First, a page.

Lenin's Mausoleum in Moscow, the resting place of the first Soviet leader Vladimir Lenin, will be closed to the public for the indefinite future as of Nov. 17 due to the worsening coronavirus situation, the Federal Protective Service (FSO) announced Monday.
Without giving a reopening date, the FSO, in a statement on its official website, said, "the access will be suspended temporarily."
This is the first forced closure of the memorial in Russia's modern history. Previously, Lenin's body had been evacuated during World War II over fears the mausoleum would be destroyed in the bombings, Anadolu Agency (AA) said Monday.
The mausoleum has sustained numerous attacks, some of which included the use of explosives and even remained open to visitors during the October 1993 coup. Twice a year, the mausoleum is routinely closed for two months for maintenance work, and in 2012 it was closed for about nine months for renovation.
Lenin's Mausoleum in Moscow, built from 1924-1930, is one of the most famous burial sites in modern history. In 1990, it was granted that status of UNESCO World Heritage Site along with the Kremlin Wall Necropolis.
COVID-19 infections in Russia have hit a new record high and a region in Siberia has shut down some non-essential businesses for two weeks to curb the spread of the disease.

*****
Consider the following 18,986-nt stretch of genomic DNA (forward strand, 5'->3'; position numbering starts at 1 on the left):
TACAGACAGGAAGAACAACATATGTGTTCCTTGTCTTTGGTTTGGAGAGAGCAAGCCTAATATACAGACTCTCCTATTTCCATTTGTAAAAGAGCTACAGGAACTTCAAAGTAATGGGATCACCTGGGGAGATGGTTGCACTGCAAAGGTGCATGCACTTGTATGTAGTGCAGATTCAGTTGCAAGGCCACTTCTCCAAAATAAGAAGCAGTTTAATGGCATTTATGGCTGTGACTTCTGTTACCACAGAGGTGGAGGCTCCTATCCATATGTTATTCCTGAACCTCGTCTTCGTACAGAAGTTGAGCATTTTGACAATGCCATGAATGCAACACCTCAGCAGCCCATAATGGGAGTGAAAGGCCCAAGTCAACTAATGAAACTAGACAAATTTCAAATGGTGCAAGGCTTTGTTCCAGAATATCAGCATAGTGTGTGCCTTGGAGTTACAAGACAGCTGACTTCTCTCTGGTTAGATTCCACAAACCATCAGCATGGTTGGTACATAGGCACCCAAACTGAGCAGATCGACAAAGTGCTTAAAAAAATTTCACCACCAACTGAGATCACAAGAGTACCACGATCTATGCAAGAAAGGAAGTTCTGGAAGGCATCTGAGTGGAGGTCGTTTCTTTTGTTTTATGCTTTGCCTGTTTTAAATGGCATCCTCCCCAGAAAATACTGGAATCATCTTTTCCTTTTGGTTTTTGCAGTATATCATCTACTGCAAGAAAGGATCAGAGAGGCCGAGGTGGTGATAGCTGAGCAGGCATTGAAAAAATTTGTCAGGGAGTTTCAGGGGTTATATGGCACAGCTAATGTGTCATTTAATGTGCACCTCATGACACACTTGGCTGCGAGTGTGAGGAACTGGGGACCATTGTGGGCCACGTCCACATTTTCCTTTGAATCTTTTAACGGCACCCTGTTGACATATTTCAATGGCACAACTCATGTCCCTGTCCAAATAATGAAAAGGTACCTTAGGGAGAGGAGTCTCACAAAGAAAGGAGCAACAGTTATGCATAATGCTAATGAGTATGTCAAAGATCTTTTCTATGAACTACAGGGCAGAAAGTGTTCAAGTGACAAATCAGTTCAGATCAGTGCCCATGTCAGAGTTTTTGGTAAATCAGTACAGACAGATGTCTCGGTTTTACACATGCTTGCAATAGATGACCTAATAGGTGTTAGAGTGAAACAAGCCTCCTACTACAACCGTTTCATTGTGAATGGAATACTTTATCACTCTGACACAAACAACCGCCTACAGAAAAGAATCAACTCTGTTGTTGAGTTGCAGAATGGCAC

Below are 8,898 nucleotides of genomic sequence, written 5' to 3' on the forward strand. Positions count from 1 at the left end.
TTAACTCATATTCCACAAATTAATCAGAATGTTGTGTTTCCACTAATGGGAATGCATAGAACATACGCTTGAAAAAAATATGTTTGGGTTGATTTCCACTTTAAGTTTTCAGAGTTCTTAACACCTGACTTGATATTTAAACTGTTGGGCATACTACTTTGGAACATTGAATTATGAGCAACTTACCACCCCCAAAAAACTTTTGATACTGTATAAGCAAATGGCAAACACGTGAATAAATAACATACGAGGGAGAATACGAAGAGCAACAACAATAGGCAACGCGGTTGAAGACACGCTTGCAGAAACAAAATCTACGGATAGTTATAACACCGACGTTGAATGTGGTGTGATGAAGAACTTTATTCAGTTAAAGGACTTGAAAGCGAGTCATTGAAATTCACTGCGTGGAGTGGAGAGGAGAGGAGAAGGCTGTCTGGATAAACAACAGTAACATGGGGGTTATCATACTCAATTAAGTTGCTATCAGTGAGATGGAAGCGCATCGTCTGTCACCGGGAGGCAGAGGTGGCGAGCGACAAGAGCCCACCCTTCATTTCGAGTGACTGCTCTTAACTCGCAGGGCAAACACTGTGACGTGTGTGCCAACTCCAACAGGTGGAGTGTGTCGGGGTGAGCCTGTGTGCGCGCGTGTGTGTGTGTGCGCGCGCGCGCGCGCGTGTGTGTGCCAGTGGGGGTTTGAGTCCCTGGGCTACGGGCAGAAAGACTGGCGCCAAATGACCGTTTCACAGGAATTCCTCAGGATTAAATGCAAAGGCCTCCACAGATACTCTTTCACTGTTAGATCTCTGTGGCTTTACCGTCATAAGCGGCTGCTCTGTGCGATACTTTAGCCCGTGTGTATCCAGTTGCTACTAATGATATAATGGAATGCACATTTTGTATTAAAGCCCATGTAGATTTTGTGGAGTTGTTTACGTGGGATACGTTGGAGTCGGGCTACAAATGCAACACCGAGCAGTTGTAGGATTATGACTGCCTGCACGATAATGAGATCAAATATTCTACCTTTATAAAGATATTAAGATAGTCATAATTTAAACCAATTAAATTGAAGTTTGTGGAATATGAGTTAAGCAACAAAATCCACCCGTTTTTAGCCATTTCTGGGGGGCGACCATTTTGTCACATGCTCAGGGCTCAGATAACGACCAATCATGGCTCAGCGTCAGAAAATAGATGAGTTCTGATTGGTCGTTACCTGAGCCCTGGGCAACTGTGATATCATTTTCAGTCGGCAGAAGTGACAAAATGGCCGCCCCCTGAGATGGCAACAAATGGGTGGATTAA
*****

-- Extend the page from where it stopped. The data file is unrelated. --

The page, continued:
Russia's state COVID-19 task force reported 22,778 new COVID-19 cases on Monday and a total of over 1.9 million confirmed infections.
The task force has also registered nearly 33,500 COVID-19 deaths. Since the virus's resurgence in September, it has swept through the country, with the number of daily new cases increasing from roughly 5,000 in early September to over 22,000 this week, according to The Associated Press (AP).
Russian authorities have said there were no plans to introduce a second nationwide lockdown, but on Monday the Siberian republic of Buryatia became the first region to close a wide range of non-essential businesses.
Buryatia authorities have ordered shut cafes, restaurants, bars, malls, cinemas, beauty parlors and saunas starting Monday until the end of the month. Grocery stores, pharmacies and shops selling essential goods will be allowed to operate.
"The number of patients is not decreasing," Alexei Tsydenov, the regional governor, said in a video address. "There is a shortage of medicine in the pharmacy network. More and more hospital beds are needed every day."
With 1,948,603 infections since the start of the pandemic, Russia has the fifth largest number of cases in the world behind the U.S., India, Brazil and France.
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